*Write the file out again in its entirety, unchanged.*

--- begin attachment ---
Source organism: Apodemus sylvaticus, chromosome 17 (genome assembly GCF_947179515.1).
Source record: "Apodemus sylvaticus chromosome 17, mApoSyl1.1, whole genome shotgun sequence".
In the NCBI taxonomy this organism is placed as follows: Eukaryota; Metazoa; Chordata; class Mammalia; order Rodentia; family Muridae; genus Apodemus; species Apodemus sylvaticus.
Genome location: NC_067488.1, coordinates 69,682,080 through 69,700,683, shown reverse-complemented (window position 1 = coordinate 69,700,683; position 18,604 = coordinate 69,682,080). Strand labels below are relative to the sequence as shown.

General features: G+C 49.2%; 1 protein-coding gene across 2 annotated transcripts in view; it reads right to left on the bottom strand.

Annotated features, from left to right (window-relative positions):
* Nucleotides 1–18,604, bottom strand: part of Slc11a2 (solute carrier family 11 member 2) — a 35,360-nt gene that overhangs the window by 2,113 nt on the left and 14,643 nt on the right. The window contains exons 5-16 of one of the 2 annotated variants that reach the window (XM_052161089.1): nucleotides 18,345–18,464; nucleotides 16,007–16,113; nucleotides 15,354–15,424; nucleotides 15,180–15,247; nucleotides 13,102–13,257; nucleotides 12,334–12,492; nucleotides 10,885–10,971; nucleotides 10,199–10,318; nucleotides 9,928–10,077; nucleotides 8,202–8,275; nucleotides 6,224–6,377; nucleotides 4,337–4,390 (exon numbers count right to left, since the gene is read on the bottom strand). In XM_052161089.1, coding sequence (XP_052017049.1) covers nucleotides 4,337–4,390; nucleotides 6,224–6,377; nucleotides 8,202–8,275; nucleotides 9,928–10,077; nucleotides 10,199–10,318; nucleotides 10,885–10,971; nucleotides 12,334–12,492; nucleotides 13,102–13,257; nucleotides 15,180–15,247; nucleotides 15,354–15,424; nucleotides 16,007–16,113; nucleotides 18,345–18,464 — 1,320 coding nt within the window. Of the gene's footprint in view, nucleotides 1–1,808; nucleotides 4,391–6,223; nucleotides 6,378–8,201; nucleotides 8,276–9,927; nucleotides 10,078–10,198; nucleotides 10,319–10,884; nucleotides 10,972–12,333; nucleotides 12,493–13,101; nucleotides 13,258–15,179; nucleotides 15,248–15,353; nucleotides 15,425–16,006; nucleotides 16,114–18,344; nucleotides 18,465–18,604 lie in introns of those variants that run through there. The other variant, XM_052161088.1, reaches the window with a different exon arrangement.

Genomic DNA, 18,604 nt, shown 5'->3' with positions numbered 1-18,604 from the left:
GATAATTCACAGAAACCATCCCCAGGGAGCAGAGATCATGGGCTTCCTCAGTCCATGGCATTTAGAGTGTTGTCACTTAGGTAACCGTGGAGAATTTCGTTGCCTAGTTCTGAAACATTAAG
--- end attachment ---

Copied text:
Source organism: Apodemus sylvaticus, chromosome 17 (genome assembly GCF_947179515.1).
Source record: "Apodemus sylvaticus chromosome 17, mApoSyl1.1, whole genome shotgun sequence".
In the NCBI taxonomy this organism is placed as follows: Eukaryota; Metazoa; Chordata; class Mammalia; order Rodentia; family Muridae; genus Apodemus; species Apodemus sylvaticus.
Genome location: NC_067488.1, coordinates 69,682,080 through 69,700,683, shown reverse-complemented (window position 1 = coordinate 69,700,683; position 18,604 = coordinate 69,682,080). Strand labels below are relative to the sequence as shown.

General features: G+C 49.2%; 1 protein-coding gene across 2 annotated transcripts in view; it reads right to left on the bottom strand.

Annotated features, from left to right (window-relative positions):
* Nucleotides 1–18,604, bottom strand: part of Slc11a2 (solute carrier family 11 member 2) — a 35,360-nt gene that overhangs the window by 2,113 nt on the left and 14,643 nt on the right. The window contains exons 5-16 of one of the 2 annotated variants that reach the window (XM_052161089.1): nucleotides 18,345–18,464; nucleotides 16,007–16,113; nucleotides 15,354–15,424; nucleotides 15,180–15,247; nucleotides 13,102–13,257; nucleotides 12,334–12,492; nucleotides 10,885–10,971; nucleotides 10,199–10,318; nucleotides 9,928–10,077; nucleotides 8,202–8,275; nucleotides 6,224–6,377; nucleotides 4,337–4,390 (exon numbers count right to left, since the gene is read on the bottom strand). In XM_052161089.1, coding sequence (XP_052017049.1) covers nucleotides 4,337–4,390; nucleotides 6,224–6,377; nucleotides 8,202–8,275; nucleotides 9,928–10,077; nucleotides 10,199–10,318; nucleotides 10,885–10,971; nucleotides 12,334–12,492; nucleotides 13,102–13,257; nucleotides 15,180–15,247; nucleotides 15,354–15,424; nucleotides 16,007–16,113; nucleotides 18,345–18,464 — 1,320 coding nt within the window. Of the gene's footprint in view, nucleotides 1–1,808; nucleotides 4,391–6,223; nucleotides 6,378–8,201; nucleotides 8,276–9,927; nucleotides 10,078–10,198; nucleotides 10,319–10,884; nucleotides 10,972–12,333; nucleotides 12,493–13,101; nucleotides 13,258–15,179; nucleotides 15,248–15,353; nucleotides 15,425–16,006; nucleotides 16,114–18,344; nucleotides 18,465–18,604 lie in introns of those variants that run through there. The other variant, XM_052161088.1, reaches the window with a different exon arrangement.

Genomic DNA, 18,604 nt, shown 5'->3' with positions numbered 1-18,604 from the left:
GATAATTCACAGAAACCATCCCCAGGGAGCAGAGATCATGGGCTTCCTCAGTCCATGGCATTTAGAGTGTTGTCACTTAGGTAACCGTGGAGAATTTCGTTGCCTAGTTCTGAAACATTAAG